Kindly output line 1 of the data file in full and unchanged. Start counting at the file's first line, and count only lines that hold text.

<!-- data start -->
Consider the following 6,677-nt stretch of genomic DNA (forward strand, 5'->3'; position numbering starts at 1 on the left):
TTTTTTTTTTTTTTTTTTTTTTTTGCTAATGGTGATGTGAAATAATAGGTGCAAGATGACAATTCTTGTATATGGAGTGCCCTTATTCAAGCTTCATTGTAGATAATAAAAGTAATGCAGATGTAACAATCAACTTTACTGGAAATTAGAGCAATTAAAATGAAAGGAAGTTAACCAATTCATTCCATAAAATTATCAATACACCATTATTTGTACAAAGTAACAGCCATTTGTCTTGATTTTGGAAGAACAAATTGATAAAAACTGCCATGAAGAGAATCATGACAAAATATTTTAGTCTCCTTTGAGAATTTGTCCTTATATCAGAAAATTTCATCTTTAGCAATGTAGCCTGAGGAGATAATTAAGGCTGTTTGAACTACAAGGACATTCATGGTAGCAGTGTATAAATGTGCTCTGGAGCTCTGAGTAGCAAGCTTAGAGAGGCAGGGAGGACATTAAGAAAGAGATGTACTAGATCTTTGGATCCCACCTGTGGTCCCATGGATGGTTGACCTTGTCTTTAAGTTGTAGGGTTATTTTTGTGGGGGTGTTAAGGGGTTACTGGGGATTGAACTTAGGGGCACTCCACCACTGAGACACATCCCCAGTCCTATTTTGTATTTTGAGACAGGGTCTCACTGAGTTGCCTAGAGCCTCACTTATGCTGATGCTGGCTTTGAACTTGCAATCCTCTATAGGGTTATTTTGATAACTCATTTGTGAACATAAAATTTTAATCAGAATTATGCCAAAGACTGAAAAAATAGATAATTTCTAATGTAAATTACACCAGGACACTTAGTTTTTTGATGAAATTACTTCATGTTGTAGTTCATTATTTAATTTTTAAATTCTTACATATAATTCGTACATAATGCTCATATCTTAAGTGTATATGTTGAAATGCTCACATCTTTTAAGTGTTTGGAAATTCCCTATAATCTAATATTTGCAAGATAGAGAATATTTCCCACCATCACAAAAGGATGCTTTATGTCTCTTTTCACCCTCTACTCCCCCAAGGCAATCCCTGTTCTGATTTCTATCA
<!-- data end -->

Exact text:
Consider the following 6,677-nt stretch of genomic DNA (forward strand, 5'->3'; position numbering starts at 1 on the left):